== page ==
Madurai has a sizable population of people from the Sourashtra community. At least two lakh people from the community are estimated to be living in Madurai, and around 5,000 of them are said to be engaged in production of Sungudi garments.

With no mention of welfare measures for them in political manifestos of political parties, the Sourashtrians here are a disappointed lot. “Representatives from our community approached all major parties for seats, but no one was given the chance to contest.

The welfare of Sourashtrians remains neglected for the past few years,” says P.K. Mathanlal, who runs a Sungudi dyeing unit.

The Sungudi manufacturers are taking efforts to cater to all sections and age groups of people with their innovative designs, but are not quite successful because of lack of patronage from the government, says A.K. Ramesh, secretary of the Federation of Tie and Dye Association.

Despite Tamil Nadu having a population of nearly 20 lakh Sourashtrians, representatives from the community are seldom given seats, rues P.S. Motilal, another member of the association.

“Former MP A.G.S. Rambabu from the Sourashtra community initiated a lot of welfare measures when he was in power,” he recalls.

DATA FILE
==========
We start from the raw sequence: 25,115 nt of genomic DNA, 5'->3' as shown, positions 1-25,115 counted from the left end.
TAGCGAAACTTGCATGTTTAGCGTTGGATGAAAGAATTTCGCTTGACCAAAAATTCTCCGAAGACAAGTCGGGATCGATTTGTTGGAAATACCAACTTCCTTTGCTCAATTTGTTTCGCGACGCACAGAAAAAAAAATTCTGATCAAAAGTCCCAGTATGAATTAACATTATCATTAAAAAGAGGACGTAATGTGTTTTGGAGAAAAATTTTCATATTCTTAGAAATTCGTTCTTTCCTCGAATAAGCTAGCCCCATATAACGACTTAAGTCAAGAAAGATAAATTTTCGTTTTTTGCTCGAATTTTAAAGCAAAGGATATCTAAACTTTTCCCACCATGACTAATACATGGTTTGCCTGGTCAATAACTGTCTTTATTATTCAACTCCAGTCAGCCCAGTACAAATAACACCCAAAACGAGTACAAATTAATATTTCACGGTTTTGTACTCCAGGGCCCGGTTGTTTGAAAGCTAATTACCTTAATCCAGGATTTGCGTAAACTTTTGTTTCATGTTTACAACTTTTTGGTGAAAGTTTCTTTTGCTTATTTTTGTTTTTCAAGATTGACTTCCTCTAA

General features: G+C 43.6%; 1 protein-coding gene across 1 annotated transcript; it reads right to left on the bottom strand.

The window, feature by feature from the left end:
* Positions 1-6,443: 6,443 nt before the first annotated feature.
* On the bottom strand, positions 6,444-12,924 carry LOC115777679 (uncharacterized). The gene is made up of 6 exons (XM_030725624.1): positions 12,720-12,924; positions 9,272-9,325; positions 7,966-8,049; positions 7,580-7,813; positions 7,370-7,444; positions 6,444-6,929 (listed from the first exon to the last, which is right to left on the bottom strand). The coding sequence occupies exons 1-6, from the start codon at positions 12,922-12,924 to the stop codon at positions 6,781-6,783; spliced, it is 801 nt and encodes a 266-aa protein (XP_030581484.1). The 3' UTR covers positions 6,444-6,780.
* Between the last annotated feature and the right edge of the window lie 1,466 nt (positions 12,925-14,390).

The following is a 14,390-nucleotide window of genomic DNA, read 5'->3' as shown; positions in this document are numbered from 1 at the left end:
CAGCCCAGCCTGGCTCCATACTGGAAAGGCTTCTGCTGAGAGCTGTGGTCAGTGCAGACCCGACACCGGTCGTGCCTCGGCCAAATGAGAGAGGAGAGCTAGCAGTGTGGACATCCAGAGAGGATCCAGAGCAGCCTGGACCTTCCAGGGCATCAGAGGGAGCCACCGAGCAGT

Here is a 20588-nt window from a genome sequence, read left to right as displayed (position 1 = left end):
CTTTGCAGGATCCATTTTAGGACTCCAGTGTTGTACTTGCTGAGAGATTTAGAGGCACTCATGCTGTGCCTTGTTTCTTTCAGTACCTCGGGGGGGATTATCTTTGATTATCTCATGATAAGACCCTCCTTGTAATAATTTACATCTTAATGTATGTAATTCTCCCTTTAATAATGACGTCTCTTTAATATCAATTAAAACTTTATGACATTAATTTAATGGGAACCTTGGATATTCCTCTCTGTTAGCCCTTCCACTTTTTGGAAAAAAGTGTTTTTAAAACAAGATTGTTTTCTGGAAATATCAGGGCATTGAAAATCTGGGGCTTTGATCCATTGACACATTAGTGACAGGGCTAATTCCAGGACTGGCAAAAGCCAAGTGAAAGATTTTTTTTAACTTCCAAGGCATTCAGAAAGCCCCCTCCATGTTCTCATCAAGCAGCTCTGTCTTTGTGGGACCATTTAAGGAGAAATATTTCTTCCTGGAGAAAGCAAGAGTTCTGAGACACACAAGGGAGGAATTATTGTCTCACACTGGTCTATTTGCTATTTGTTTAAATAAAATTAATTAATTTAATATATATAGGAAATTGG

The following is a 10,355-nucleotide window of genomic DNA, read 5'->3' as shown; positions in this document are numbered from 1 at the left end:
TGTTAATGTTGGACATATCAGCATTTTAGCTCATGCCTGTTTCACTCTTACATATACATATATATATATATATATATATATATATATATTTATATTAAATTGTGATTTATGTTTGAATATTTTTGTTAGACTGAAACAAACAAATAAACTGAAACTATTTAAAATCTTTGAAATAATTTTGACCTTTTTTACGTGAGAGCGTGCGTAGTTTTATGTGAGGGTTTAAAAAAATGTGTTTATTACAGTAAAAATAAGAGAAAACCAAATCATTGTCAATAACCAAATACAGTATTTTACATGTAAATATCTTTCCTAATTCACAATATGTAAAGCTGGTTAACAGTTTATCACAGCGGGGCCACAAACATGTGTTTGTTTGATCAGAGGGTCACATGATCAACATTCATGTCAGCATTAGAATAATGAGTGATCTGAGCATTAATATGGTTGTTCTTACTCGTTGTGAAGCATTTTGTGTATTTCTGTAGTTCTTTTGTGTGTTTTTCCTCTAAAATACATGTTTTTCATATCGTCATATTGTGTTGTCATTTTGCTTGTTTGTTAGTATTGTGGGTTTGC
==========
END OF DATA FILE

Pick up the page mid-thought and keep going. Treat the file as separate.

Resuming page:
Madurai has two Sourashtrians, V.G. Ramadoss and K.K. Ramesh, in the fray as independent candidates, and most people from the community have hopes pinned on them.

“Mr. Ramadoss hails from a family, which was in the business of handlooms for several generations. He understands the problems we face and we are hopeful that he will take initiatives to safeguard our interests if elected,” says Mr. Mathanlal.

“We want a representative, who will control price rise, ensure water and electricity supply to us. Without electricity and power, our business is slowly fading,” says P.S. Prabhudas, a dyeing unit owner.

Eighty per cent of Sourashtra population in the city is concentrated in the surroundings of Thirumalai Naicker Mahal, with the rest in places such as Balarengapuram, Krishnapuram Colony and outskirts of the city.

“The production cost of Sungudi has shot up manifold in the recent years. We want the government to give us an additional unit in the textile park, provide us subsidy and control production cost. We want a government-run showroom to promote Sungudi garments,” Mr. Ramesh says.

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